All About Multi-Core Processors: What They Are, How They Work, And Where They Came From

When personal computers were first invented, their central processing unit (CPU) stood alone and had only one processor core. The processor itself was the core; the idea of having a multiple-core processor was as yet unheard of. Today, it is not at all uncommon to see see computers, phones, and other devices with multiple cores – indeed, pretty much every commercially-available computer of any kind has multiple cores. These cores reside in the same, single, CPU, or Central Processing Unit.

Having multiple cores is a big advantage. With only one core, a computer can only work on one task at a time, having to complete a task before it moves onto another. With more cores, however, a computer can work on multiple tasks at once, which is especially useful for those who do a lot of multitasking.

Before diving into exactly how multi-core processors work, it’s important to talk a little about the backstory of processing technology, after which we will discuss what multi-core processors do.

Some History

Before processors with multiple cores were built, people and companies such as Intel and AMD tried to build computers with multiple CPUs. What this meant was that a motherboard with more than one CPU socket was needed. Not only was this more expensive, because of the physical hardware needed for another CPU socket, but it also increased latency because of the increased communication that was needed to take place between the two processors. A motherboard had to split data up between two completely separate locations in a computer rather than simply sending all of it to the processor. Physical distance does in fact mean that a process is slower. Putting these processes on one chip with multiple cores not only means that there is less distance to travel, but it also means that different cores can share resources to perform particularly heavy tasks. For example, Intel’s Pentium II and Pentium III chips were both implemented in versions with two processors on one motherboard.

After a while, processors needed to be more powerful, so computer manufacturers came up with the concept of hyper-threading. The concept itself came from Intel, and it was first conceived in 2002 on the company’s Xeon server processors, and later on its Pentium 4 desktop processors. Hyper-threading is still used today in processors, and is even the main difference between Intel’s i5 chips and its i7 chips. It basically takes advantage of the fact that there are often unused resources in a processor, specifically when tasks don’t require much processing power, which could be put to use for other programs. A processor that uses hyper-threading basically presents itself to an operating system as though it has two cores. Of course, it doesn’t really have two cores, however for two programs that use half of the processing power available or less, there may as well be two cores because of the fact that together they can take advantage of all the power that the processor has to offer. Hyper-threading will, however, be slightly slower than a processor with two cores when there isn’t enough processing power to share between the two programs using the core.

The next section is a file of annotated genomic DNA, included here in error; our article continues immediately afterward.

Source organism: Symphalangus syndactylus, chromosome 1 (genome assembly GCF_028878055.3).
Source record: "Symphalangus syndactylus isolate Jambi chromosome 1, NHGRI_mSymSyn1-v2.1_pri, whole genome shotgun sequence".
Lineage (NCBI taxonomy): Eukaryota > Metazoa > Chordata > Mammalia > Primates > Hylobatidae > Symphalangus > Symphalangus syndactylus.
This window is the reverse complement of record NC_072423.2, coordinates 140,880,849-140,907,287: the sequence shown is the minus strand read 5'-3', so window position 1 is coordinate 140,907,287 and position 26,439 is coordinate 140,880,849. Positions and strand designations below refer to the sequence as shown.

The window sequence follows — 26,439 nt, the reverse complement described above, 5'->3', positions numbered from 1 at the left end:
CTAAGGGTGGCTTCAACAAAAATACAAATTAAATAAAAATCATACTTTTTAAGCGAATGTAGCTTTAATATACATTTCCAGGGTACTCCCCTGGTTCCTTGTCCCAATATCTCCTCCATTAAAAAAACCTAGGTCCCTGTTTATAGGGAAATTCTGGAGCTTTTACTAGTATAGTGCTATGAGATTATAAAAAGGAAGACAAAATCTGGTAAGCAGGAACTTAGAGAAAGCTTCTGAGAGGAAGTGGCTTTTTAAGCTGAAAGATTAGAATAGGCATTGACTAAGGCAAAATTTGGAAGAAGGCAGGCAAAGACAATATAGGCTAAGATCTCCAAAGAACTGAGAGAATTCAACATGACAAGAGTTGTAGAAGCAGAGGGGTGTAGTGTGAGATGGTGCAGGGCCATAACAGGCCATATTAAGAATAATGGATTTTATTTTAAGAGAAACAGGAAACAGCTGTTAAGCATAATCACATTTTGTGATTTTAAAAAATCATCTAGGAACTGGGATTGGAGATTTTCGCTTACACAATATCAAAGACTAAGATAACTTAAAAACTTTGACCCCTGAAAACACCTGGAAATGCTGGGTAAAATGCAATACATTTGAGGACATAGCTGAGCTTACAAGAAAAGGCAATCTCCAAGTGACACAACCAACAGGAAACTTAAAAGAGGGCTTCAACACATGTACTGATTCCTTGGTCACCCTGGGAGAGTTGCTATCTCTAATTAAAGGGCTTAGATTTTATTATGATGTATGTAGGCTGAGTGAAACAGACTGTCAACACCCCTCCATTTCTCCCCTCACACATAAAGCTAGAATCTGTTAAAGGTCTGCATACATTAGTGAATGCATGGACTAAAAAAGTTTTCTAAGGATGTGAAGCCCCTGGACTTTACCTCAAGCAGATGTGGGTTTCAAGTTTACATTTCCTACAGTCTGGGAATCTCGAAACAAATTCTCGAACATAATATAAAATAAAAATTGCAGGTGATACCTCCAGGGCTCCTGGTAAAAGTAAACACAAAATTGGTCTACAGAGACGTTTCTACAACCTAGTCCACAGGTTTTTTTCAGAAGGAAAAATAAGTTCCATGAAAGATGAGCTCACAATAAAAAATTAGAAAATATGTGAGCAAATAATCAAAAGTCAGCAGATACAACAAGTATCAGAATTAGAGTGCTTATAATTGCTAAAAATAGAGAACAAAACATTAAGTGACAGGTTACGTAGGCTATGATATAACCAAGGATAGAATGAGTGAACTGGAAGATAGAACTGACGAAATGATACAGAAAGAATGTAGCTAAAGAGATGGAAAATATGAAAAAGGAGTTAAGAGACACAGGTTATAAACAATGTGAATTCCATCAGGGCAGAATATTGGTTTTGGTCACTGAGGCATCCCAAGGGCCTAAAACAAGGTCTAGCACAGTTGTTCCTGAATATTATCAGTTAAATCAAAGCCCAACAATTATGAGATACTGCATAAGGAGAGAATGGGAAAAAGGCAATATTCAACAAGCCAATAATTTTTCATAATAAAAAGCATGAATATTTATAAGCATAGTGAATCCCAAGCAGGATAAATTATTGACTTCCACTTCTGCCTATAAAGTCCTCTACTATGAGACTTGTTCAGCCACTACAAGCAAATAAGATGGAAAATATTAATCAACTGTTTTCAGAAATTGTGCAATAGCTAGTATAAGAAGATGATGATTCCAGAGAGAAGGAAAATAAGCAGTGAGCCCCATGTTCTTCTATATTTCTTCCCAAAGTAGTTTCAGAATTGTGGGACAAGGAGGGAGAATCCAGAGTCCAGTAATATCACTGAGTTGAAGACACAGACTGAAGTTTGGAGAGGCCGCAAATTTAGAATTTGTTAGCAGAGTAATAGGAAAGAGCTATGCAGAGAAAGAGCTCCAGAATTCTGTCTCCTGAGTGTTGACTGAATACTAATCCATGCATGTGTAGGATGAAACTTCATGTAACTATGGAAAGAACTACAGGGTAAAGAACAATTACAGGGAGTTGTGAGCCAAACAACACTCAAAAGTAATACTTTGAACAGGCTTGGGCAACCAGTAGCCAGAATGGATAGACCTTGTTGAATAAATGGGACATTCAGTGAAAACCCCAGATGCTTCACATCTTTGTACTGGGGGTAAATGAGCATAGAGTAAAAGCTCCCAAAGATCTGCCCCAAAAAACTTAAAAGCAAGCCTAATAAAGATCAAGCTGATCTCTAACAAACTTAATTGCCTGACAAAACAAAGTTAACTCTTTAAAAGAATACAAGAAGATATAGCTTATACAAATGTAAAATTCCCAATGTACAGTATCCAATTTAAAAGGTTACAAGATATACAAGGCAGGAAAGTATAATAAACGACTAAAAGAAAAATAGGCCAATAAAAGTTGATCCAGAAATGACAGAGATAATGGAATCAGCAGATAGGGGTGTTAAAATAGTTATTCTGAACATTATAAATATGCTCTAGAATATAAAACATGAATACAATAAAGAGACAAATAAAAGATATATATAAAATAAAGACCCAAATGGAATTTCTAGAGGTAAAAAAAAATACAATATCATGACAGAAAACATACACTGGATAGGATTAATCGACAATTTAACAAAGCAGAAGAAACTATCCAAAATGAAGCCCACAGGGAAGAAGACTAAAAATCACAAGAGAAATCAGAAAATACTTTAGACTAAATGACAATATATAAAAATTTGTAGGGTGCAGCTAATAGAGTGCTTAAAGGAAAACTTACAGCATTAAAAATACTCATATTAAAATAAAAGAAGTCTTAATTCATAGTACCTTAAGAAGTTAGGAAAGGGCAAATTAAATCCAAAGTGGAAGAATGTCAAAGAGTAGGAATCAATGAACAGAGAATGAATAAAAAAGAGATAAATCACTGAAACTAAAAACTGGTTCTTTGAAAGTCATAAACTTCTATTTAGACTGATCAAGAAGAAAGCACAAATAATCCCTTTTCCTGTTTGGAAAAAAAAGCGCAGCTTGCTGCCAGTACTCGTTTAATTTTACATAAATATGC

You can find an insightful video giving a brief, more detailed explanation of hyper-threading here.



After much experimentation, CPUs with multiple cores were finally able to be built. What this meant was that one single processor basically had more than one processing unit. For example, a dual-core processor has two processing units, a quad-core has four, and so on.

So why did companies develop processors with multiple cores? Well, the need for faster processors was becoming more and more apparent, however developments in single core processors were slowing down. From the 1980s until the 2000s, engineers were able to increase processing speed from several megahertz to several gigahertz. Companies like Intel and AMD did this by shrinking the size of transistors, which allowed for more transistors in the same amount of space, thus improving performance.

Because of the fact that processor clock speed is very linked to how many transistors can fit on a chip, when transistor shrinking technology began to slow, development in increased processor speeds also began to slow. While this is not when companies first knew about multi-core processors, it is when they started experimenting with multi-core processors for commercial purposes. While multi-core processors were first developed in the mid 1980s, they was designed for large corporations, and were not really revisited until single-core technology began to slow. The first multi-core processor was developed by Rockwell International, and was a version of the 6501 chip with two 6502 processors on one chip (more details are available here in this Wikipedia entry).

What Does A Multi-Core Processor Do?